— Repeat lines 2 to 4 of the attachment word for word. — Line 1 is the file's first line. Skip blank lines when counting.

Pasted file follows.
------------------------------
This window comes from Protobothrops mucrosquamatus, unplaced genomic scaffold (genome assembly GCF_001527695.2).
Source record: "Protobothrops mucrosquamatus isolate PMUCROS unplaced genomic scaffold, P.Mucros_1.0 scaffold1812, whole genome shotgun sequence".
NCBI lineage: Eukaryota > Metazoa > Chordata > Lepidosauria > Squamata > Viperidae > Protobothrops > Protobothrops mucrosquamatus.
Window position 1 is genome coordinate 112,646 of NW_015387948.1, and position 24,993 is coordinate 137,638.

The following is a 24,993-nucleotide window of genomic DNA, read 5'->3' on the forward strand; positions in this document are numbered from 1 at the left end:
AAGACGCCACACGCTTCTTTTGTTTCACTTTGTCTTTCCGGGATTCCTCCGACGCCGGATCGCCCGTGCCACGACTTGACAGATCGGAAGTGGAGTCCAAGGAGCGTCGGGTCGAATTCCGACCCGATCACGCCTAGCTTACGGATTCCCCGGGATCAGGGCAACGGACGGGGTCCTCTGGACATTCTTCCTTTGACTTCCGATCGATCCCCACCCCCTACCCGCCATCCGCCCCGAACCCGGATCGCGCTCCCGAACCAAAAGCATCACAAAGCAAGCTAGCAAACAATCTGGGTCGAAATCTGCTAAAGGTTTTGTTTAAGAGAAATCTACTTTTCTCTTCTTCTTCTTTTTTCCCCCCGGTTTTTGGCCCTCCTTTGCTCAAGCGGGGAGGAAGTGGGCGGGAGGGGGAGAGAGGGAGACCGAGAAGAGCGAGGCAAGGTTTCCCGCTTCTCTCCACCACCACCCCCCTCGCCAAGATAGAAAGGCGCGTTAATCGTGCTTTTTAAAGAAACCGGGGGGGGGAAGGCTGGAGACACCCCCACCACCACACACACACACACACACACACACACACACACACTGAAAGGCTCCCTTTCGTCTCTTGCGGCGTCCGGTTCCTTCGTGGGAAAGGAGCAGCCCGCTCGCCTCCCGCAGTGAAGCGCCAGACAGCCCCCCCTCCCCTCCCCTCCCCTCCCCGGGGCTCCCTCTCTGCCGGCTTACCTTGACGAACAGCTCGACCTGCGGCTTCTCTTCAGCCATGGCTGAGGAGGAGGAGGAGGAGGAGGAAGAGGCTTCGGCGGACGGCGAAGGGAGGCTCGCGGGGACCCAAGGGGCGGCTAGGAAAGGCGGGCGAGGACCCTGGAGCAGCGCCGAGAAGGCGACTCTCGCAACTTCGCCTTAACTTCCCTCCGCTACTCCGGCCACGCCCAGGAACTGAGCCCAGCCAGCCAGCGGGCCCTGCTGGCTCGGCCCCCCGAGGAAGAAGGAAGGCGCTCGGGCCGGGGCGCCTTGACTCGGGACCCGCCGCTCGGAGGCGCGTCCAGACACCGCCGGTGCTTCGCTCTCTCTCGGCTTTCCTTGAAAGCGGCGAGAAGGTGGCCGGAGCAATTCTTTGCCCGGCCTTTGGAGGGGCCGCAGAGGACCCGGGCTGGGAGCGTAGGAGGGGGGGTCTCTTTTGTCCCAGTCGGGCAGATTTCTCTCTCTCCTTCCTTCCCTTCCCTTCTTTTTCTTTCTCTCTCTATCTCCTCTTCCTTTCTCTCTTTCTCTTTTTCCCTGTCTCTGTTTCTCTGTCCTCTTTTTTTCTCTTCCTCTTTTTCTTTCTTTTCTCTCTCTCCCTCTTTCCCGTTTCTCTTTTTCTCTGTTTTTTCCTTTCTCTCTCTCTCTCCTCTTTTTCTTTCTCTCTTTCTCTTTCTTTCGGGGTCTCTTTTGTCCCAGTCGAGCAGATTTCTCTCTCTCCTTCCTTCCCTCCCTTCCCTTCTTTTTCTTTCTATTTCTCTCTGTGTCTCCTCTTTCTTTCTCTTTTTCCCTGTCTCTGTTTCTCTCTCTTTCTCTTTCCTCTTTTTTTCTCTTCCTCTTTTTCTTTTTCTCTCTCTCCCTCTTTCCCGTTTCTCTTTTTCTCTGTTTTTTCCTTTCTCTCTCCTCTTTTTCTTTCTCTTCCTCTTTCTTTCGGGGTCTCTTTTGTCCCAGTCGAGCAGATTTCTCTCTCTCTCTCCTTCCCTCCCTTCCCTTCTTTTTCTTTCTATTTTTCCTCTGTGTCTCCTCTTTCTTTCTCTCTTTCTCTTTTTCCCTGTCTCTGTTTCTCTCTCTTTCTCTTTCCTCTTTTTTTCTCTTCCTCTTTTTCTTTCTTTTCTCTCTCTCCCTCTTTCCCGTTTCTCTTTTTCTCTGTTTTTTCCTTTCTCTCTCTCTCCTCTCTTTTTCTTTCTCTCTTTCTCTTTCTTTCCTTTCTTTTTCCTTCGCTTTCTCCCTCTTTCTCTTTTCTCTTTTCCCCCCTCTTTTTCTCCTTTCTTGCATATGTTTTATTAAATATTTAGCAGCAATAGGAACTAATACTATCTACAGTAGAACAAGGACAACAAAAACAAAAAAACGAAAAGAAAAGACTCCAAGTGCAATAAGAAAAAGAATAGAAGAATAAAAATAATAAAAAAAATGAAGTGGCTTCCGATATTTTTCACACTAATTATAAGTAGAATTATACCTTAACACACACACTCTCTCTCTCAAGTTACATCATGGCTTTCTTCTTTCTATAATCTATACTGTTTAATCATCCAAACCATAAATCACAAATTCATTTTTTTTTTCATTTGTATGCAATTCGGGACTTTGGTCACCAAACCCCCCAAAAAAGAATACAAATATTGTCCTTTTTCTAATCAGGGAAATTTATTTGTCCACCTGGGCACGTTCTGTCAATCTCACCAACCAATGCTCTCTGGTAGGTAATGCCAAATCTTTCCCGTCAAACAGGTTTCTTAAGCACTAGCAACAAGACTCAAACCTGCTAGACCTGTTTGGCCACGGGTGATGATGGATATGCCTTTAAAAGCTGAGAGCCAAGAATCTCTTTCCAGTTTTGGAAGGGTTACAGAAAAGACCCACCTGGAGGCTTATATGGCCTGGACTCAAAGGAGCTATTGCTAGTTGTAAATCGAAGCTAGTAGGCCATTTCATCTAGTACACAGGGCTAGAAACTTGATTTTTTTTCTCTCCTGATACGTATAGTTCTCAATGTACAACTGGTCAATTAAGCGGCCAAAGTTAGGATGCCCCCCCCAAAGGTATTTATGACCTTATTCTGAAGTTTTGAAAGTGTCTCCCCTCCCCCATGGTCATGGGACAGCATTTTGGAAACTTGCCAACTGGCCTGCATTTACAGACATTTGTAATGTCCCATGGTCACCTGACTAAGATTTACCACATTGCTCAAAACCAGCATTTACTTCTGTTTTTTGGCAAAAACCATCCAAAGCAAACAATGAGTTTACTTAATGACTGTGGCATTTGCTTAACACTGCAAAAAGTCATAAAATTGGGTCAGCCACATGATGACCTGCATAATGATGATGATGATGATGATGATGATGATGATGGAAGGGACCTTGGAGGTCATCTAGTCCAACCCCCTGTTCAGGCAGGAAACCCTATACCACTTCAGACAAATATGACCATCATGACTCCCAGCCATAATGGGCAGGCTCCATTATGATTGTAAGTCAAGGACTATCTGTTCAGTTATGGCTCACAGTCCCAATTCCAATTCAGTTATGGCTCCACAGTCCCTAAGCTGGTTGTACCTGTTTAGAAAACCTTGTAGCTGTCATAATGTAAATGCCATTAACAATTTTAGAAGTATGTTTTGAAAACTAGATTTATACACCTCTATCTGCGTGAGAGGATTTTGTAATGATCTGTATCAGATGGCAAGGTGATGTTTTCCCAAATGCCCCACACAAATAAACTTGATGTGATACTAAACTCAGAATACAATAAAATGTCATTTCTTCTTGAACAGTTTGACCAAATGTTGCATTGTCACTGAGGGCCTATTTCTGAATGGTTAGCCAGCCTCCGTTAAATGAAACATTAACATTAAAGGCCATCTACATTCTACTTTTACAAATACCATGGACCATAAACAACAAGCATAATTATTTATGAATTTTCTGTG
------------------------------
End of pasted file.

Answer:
Source record: "Protobothrops mucrosquamatus isolate PMUCROS unplaced genomic scaffold, P.Mucros_1.0 scaffold1812, whole genome shotgun sequence".
NCBI lineage: Eukaryota > Metazoa > Chordata > Lepidosauria > Squamata > Viperidae > Protobothrops > Protobothrops mucrosquamatus.
Window position 1 is genome coordinate 112,646 of NW_015387948.1, and position 24,993 is coordinate 137,638.